As reported earlier today at Metro Weekly, U.S. Court of Appeals for the Federal Circuit nominee Edward DuMont had requested that President Barack Obama withdraw his nomination. This afternoon, Obama did so.
Listed as a "withdrawal sent to the Senate," "Edward Carroll DuMont, of the District of Columbia, to be United States Circuit Judge for the Federal Circuit, vice Paul R. Michel, retired, which was sent to the Senate on January 5, 2011" was withdrawn.
DuMont would have been the first out gay appellate judge in the nation, but he never even received a hearing in the Senate Judiciary Committee -- despite a "unanimously well qualified" recommendation from the American Bar Association.
Spokespeople for Democrats on the Senate Judiciary Committee said in the past that Republican opposition to holding a hearing had prevented the scheduling of a hearing because such scheduling is traditionally done by agreement. Spokespeople for the Republicans on the committee noted, however, that Chairman Patrick Leahy (D-Vt.) could schedule a hearing without Republicans' consent.
Today, Leahy refused to discuss DuMont's request that the nomination be withdrawn, and a spokeswoman for Leahy directed questions to the White House. The White House did not respond to a request for comment.
DuMont had been waiting longer than any other Obama judicial nominee for a committee hearing, having originally been nominated on April 14, 2010, which was in the 111th Congress. He was renominated on Jan. 5, at the start of the 112th Congress.
In DuMont's place, Obama nominated "Richard Gary Taranto, of Maryland, to be United States Circuit Judge for the Federal Circuit, vice Paul R. Michel, retired."
According to biographical information distributed by the White House earlier in the afternoon, Taranto clerked for Judge Robert Bork of the U.S. Court of Appeals for the District of Columbia and then Supreme Court Justice Sandra Day O'Connor after law school. Bork's later nomination to the Supreme Court was rejected by the Senate because of concerns expressed by Democrats like former Sen. Edward Kennedy (D-Mass.) that Bork's conservative views were outside the mainstream of legal thought.
After clerking, Taranto served as an assistant to the solicitor general during Charles Fried's tenure as solicitor general in the Reagan administration. The solicitor general is the top appellate litigator in the Department of Justice. Although Fried has supported conservative judicial nominees in the past, he also voted for Obama for president in 2008.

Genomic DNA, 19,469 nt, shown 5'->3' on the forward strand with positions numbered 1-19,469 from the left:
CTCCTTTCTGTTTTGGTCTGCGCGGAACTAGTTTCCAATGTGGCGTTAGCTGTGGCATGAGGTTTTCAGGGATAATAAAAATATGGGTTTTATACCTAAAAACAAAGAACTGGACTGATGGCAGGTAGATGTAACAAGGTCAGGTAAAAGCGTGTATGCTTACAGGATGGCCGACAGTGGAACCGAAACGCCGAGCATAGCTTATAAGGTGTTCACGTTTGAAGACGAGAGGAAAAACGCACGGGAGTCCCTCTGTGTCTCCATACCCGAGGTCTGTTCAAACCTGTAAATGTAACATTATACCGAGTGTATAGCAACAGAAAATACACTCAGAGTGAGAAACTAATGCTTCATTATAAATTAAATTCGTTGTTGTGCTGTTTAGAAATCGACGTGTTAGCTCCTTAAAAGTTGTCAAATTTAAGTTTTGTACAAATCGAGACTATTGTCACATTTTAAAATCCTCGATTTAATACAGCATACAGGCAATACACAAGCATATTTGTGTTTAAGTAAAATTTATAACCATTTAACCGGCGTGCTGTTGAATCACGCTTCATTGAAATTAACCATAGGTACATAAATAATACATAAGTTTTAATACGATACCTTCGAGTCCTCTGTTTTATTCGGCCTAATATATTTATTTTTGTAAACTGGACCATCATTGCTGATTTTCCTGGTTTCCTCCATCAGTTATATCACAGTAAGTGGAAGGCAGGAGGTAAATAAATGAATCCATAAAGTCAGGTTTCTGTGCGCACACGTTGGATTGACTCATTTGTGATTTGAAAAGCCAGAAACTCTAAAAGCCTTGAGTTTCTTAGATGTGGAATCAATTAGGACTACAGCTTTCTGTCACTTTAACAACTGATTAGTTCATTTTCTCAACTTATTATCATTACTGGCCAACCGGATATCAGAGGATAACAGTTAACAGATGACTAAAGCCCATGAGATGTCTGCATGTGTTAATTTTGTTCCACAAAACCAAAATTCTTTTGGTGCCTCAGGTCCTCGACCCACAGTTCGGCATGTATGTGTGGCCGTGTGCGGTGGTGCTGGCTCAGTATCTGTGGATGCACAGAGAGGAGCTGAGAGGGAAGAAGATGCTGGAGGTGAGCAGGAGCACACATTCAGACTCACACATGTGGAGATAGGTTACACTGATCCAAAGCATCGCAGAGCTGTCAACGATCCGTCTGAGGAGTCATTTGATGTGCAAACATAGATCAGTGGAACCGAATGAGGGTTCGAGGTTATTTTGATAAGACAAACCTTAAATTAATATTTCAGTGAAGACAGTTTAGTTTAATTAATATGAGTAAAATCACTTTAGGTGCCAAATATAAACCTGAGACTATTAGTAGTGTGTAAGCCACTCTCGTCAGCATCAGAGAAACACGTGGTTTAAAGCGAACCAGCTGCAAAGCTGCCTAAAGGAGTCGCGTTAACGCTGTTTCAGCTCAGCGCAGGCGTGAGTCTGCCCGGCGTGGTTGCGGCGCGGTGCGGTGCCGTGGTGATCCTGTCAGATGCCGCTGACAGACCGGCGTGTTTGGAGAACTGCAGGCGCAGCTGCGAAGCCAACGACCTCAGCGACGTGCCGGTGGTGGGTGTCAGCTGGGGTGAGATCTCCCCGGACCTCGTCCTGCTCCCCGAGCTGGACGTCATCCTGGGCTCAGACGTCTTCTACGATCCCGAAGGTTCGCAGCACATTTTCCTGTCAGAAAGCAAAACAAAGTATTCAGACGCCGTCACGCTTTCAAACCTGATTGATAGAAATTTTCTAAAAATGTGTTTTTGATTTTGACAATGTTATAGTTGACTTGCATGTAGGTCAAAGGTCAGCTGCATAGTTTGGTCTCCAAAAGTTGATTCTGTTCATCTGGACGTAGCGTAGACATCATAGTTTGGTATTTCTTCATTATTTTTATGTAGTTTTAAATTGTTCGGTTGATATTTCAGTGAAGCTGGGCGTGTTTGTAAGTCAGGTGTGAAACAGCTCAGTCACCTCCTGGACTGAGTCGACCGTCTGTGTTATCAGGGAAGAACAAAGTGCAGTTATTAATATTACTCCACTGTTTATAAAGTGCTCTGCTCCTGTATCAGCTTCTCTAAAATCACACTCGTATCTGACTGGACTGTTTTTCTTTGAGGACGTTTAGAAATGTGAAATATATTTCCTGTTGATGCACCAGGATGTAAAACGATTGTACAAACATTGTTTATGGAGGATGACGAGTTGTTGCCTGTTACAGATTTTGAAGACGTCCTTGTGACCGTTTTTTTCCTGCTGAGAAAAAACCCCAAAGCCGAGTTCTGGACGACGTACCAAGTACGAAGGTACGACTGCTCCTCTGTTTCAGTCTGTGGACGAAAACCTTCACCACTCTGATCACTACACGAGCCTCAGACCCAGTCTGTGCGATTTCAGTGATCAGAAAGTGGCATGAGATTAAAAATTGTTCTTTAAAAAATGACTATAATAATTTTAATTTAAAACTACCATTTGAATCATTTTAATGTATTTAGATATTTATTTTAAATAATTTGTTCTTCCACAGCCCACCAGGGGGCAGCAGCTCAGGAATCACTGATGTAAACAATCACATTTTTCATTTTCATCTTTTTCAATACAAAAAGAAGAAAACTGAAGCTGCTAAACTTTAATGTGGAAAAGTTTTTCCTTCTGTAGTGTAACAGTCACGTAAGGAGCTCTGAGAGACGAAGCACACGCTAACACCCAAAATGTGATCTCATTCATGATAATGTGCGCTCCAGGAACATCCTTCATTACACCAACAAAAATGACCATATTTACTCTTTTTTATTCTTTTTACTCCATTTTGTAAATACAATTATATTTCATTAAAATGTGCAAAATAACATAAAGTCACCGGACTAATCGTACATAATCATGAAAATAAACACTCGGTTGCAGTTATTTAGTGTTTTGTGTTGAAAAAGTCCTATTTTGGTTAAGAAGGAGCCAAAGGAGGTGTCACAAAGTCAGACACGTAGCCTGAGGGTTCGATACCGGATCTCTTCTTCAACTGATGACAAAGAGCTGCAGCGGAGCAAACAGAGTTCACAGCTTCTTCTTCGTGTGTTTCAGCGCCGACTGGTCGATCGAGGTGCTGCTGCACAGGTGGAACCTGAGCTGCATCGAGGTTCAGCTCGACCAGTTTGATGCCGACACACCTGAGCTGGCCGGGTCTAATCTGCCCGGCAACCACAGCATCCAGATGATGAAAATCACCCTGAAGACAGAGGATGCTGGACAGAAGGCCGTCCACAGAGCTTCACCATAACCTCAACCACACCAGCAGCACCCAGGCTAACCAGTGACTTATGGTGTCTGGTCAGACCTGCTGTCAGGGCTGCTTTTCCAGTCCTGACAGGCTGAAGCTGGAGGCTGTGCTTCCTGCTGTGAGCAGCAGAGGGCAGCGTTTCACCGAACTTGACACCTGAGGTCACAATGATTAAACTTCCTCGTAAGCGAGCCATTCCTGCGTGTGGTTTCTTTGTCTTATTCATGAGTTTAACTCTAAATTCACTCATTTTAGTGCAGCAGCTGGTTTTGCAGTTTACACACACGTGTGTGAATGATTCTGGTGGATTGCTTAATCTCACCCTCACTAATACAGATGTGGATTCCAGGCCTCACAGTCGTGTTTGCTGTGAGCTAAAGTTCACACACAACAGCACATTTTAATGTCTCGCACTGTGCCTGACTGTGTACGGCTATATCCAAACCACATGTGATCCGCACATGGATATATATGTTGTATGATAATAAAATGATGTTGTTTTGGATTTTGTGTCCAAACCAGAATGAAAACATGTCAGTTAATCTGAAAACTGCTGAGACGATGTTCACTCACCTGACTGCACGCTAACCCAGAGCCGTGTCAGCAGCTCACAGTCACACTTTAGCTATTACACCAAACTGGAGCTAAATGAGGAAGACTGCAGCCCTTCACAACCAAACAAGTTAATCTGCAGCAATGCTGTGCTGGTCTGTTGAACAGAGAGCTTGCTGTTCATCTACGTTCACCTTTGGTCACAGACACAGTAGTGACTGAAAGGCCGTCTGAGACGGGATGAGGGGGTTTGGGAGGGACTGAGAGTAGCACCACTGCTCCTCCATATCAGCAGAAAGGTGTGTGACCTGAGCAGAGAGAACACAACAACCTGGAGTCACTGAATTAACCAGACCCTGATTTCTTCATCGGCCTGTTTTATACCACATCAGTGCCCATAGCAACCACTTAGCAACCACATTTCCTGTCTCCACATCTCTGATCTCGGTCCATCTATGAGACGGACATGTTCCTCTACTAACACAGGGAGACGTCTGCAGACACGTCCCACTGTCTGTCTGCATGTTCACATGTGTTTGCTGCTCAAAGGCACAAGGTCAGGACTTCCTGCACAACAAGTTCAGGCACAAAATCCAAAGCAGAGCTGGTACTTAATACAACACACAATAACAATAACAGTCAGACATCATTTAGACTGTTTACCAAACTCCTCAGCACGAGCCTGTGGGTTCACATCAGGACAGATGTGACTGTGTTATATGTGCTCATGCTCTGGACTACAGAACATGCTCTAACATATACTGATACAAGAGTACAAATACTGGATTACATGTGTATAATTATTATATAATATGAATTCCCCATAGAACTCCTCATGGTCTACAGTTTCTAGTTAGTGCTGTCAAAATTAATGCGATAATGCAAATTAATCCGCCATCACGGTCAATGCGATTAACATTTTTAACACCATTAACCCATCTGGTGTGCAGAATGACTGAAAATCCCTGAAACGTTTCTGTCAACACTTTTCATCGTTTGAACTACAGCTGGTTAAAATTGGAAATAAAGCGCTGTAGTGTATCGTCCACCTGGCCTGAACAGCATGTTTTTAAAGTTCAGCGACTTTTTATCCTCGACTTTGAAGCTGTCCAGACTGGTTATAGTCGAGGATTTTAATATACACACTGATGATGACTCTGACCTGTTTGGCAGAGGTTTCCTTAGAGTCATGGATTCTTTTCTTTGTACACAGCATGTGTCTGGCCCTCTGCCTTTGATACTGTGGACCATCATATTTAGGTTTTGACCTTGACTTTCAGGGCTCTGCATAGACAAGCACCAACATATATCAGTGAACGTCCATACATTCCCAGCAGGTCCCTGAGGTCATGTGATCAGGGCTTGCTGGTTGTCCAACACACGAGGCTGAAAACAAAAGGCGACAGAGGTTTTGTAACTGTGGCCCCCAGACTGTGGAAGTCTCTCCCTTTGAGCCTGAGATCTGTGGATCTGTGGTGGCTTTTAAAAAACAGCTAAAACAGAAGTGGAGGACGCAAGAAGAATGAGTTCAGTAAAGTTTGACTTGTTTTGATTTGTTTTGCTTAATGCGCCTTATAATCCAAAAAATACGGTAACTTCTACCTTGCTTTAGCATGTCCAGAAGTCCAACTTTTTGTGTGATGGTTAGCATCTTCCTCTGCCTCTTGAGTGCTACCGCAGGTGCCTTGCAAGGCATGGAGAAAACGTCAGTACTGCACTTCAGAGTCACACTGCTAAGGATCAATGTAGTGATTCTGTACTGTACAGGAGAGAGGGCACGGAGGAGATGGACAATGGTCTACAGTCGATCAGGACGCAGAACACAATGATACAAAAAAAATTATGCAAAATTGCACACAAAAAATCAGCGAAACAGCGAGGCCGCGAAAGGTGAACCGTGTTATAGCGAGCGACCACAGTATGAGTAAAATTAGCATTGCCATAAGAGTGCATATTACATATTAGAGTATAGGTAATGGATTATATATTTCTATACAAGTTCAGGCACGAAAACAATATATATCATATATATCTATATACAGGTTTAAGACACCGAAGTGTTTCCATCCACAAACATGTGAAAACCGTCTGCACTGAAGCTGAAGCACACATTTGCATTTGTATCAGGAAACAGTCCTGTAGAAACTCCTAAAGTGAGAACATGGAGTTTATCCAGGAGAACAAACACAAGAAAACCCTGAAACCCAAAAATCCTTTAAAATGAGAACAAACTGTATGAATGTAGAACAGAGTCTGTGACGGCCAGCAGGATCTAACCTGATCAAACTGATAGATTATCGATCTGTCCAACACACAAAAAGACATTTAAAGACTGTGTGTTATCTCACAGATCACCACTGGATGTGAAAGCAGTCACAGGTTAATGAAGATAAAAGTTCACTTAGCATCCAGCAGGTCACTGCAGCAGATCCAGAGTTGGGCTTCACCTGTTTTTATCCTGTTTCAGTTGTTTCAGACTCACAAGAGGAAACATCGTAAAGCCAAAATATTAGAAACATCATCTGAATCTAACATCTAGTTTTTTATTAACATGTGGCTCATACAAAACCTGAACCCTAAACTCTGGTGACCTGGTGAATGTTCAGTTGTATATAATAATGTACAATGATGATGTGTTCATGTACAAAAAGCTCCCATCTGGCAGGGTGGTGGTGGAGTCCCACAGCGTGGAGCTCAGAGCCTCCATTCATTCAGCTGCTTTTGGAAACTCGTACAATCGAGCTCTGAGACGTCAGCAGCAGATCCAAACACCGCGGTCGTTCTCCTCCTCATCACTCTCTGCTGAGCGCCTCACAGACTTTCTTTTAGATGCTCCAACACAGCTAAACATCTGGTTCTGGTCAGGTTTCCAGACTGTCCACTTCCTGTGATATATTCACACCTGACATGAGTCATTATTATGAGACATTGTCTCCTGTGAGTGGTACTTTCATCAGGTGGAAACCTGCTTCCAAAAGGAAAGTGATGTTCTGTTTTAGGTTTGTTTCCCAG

One of Taranto's notable Supreme Court arguments -- he's had 19 -- was MGM Studios v. Grokster, in which he represented the Grokster peer-to-peer file-sharing service. The case, in which Grokster had won at the appellate level, was reversed unanimously by the Supreme Court.
In a statement regarding Taranto's nomination, Obama did not mention DuMont, saying, "Richard Taranto is a lawyer of exceptional legal ability and great personal and professional integrity. I am pleased and honored to nominate him to the U.S. Court of Appeals to the Federal Circuit, and I am confident that his intelligence, independence, judgment, and temperament will make him a welcome addition to that court."
[UPDATE @ 8P: In July, when President Obama withdrew the nomination of Goodwin Liu, then a nominee for the U.S. Court of Appeals for the Ninth Circuit, the White House issued a statement. White House spokesman Eric Schultz said, per Politico:
Goodwin Liu would have brought extraordinary credentials, great intellect, and an inspirational life story to the bench. We remain disappointed he was not confirmed by the United States Senate but are confident he has a brilliant future. This administration will continue to work diligently to nominate judicial candidates from diverse backgrounds with mainstream views who respect the rule of law.
As noted above, however, there was nothing today from the White House about DuMont.]